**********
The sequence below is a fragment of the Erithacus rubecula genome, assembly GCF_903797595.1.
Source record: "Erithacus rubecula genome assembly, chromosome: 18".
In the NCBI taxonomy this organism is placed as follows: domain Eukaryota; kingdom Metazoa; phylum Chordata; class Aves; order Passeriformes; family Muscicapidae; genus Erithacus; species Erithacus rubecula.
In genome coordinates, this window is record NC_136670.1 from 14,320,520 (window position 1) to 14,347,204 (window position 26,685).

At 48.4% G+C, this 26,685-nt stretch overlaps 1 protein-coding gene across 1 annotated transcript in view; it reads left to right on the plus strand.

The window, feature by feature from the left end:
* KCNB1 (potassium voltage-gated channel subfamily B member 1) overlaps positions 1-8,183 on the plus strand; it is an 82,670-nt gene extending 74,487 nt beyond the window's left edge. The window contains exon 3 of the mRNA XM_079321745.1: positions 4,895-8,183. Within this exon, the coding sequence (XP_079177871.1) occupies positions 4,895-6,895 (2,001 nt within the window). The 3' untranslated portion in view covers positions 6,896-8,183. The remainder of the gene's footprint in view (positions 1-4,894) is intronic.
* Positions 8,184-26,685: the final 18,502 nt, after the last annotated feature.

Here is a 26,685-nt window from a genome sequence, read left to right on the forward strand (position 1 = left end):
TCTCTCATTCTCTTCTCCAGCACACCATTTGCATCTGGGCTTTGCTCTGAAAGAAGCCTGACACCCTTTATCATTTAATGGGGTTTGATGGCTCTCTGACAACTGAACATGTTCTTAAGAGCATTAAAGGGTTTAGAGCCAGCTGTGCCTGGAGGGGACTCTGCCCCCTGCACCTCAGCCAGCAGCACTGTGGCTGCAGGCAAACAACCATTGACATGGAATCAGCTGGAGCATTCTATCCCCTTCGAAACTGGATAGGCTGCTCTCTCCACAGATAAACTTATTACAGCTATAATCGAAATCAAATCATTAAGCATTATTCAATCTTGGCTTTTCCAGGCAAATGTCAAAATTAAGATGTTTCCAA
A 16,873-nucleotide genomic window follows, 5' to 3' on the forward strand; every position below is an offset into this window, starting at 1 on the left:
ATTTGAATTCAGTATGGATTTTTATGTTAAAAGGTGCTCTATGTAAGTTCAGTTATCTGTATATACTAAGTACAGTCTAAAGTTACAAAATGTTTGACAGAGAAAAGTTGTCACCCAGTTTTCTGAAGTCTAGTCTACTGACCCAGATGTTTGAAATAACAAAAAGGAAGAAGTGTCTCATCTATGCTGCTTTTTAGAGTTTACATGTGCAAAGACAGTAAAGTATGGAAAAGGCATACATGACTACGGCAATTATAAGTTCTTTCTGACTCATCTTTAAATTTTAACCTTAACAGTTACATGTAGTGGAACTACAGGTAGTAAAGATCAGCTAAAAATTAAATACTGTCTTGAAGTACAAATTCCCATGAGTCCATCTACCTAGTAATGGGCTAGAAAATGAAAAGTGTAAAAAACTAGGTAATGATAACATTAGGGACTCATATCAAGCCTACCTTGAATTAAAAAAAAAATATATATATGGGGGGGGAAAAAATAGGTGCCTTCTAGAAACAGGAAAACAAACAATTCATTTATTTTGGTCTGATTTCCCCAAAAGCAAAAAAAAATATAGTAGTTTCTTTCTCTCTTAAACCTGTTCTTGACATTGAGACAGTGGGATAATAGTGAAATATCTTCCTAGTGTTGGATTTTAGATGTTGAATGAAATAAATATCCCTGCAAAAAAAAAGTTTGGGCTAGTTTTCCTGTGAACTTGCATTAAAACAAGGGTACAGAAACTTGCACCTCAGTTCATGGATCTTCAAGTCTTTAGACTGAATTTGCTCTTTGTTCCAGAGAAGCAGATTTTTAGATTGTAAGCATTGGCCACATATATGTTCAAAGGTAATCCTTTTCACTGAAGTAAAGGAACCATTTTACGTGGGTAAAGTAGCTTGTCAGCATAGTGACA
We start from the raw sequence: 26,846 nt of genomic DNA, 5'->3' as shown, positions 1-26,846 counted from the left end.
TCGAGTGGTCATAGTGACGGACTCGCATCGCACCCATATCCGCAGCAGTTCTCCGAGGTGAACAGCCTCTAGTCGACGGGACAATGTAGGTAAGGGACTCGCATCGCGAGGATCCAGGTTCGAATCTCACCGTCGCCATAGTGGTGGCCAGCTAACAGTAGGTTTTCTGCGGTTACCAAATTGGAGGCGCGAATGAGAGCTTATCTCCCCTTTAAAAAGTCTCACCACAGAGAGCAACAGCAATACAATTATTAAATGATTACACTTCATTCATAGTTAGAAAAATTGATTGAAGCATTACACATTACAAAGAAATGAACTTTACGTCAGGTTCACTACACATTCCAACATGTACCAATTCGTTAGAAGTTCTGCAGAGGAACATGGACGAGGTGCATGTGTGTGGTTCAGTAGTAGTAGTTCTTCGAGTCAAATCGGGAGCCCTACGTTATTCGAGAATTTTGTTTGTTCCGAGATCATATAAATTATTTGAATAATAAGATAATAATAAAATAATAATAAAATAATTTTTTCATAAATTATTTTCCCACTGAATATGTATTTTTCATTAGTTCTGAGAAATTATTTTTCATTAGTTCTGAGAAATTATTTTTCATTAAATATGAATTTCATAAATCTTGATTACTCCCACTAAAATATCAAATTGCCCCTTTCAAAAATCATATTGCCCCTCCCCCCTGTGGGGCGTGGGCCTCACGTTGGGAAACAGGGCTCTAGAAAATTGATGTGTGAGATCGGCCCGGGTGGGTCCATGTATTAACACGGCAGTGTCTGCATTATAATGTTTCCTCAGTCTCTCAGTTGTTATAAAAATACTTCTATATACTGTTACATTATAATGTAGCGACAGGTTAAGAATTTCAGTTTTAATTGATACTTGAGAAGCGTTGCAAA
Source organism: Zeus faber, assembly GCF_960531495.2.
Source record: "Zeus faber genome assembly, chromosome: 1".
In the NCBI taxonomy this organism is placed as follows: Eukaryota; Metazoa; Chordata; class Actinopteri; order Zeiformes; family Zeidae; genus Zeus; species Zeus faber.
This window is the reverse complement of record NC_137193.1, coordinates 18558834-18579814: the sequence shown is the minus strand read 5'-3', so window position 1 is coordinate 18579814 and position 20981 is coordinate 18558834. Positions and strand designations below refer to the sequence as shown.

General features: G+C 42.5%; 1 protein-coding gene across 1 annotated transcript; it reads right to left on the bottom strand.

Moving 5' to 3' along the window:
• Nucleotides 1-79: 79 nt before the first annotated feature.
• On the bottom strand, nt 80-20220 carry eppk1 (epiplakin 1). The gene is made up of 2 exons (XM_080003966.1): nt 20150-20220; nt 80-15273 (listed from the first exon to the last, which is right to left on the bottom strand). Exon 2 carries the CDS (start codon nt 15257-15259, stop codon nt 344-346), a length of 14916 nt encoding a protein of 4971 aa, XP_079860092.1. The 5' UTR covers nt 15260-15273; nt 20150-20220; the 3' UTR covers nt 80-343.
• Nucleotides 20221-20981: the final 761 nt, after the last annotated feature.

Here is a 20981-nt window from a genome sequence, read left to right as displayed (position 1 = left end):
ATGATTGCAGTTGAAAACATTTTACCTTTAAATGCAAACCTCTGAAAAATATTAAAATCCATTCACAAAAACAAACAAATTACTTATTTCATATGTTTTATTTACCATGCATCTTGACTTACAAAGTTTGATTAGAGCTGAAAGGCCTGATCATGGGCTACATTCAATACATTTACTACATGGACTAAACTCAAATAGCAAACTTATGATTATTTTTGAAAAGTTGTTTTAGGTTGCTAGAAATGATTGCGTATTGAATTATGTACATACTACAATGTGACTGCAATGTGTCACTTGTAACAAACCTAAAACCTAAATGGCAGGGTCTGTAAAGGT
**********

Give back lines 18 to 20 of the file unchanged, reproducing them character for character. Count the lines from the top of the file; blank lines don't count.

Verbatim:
This window is the reverse complement of record NC_137193.1, coordinates 18558834-18579814: the sequence shown is the minus strand read 5'-3', so window position 1 is coordinate 18579814 and position 20981 is coordinate 18558834. Positions and strand designations below refer to the sequence as shown.

General features: G+C 42.5%; 1 protein-coding gene across 1 annotated transcript; it reads right to left on the bottom strand.

Moving 5' to 3' along the window: